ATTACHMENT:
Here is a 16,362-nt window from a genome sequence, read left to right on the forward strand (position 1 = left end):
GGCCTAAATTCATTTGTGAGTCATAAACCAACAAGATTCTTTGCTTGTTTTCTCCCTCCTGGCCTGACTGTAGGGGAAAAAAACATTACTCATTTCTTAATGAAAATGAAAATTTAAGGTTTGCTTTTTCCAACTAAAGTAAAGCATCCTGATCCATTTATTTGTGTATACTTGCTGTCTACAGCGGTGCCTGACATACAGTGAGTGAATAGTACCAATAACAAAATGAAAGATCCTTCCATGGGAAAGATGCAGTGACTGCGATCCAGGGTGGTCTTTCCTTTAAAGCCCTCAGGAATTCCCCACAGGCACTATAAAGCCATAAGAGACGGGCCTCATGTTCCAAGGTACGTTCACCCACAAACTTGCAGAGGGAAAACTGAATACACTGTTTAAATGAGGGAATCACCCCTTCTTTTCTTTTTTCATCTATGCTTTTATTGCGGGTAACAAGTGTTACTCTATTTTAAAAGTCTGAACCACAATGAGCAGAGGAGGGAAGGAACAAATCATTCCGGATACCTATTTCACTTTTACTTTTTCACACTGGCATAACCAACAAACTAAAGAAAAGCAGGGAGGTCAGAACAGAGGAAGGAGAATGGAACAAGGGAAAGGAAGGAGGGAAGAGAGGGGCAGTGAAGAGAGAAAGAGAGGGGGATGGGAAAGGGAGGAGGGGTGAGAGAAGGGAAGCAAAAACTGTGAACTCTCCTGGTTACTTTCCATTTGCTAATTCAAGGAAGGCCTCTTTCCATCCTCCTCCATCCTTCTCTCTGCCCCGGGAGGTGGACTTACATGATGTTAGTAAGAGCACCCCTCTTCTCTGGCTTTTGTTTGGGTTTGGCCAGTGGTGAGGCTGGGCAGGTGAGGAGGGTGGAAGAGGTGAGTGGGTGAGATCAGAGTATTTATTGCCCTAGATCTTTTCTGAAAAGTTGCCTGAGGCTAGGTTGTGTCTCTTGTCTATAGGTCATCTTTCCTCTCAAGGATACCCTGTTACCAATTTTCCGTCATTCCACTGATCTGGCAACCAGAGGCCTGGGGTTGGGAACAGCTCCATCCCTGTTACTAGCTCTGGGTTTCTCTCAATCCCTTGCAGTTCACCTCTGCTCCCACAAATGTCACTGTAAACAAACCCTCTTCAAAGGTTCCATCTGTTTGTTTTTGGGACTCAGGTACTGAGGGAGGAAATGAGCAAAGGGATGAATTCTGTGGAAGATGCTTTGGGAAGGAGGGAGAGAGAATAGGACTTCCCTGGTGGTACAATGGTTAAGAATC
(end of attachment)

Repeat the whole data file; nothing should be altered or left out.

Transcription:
Here is a 16,362-nt window from a genome sequence, read left to right on the forward strand (position 1 = left end):
GGCCTAAATTCATTTGTGAGTCATAAACCAACAAGATTCTTTGCTTGTTTTCTCCCTCCTGGCCTGACTGTAGGGGAAAAAAACATTACTCATTTCTTAATGAAAATGAAAATTTAAGGTTTGCTTTTTCCAACTAAAGTAAAGCATCCTGATCCATTTATTTGTGTATACTTGCTGTCTACAGCGGTGCCTGACATACAGTGAGTGAATAGTACCAATAACAAAATGAAAGATCCTTCCATGGGAAAGATGCAGTGACTGCGATCCAGGGTGGTCTTTCCTTTAAAGCCCTCAGGAATTCCCCACAGGCACTATAAAGCCATAAGAGACGGGCCTCATGTTCCAAGGTACGTTCACCCACAAACTTGCAGAGGGAAAACTGAATACACTGTTTAAATGAGGGAATCACCCCTTCTTTTCTTTTTTCATCTATGCTTTTATTGCGGGTAACAAGTGTTACTCTATTTTAAAAGTCTGAACCACAATGAGCAGAGGAGGGAAGGAACAAATCATTCCGGATACCTATTTCACTTTTACTTTTTCACACTGGCATAACCAACAAACTAAAGAAAAGCAGGGAGGTCAGAACAGAGGAAGGAGAATGGAACAAGGGAAAGGAAGGAGGGAAGAGAGGGGCAGTGAAGAGAGAAAGAGAGGGGGATGGGAAAGGGAGGAGGGGTGAGAGAAGGGAAGCAAAAACTGTGAACTCTCCTGGTTACTTTCCATTTGCTAATTCAAGGAAGGCCTCTTTCCATCCTCCTCCATCCTTCTCTCTGCCCCGGGAGGTGGACTTACATGATGTTAGTAAGAGCACCCCTCTTCTCTGGCTTTTGTTTGGGTTTGGCCAGTGGTGAGGCTGGGCAGGTGAGGAGGGTGGAAGAGGTGAGTGGGTGAGATCAGAGTATTTATTGCCCTAGATCTTTTCTGAAAAGTTGCCTGAGGCTAGGTTGTGTCTCTTGTCTATAGGTCATCTTTCCTCTCAAGGATACCCTGTTACCAATTTTCCGTCATTCCACTGATCTGGCAACCAGAGGCCTGGGGTTGGGAACAGCTCCATCCCTGTTACTAGCTCTGGGTTTCTCTCAATCCCTTGCAGTTCACCTCTGCTCCCACAAATGTCACTGTAAACAAACCCTCTTCAAAGGTTCCATCTGTTTGTTTTTGGGACTCAGGTACTGAGGGAGGAAATGAGCAAAGGGATGAATTCTGTGGAAGATGCTTTGGGAAGGAGGGAGAGAGAATAGGACTTCCCTGGTGGTACAATGGTTAAGAATC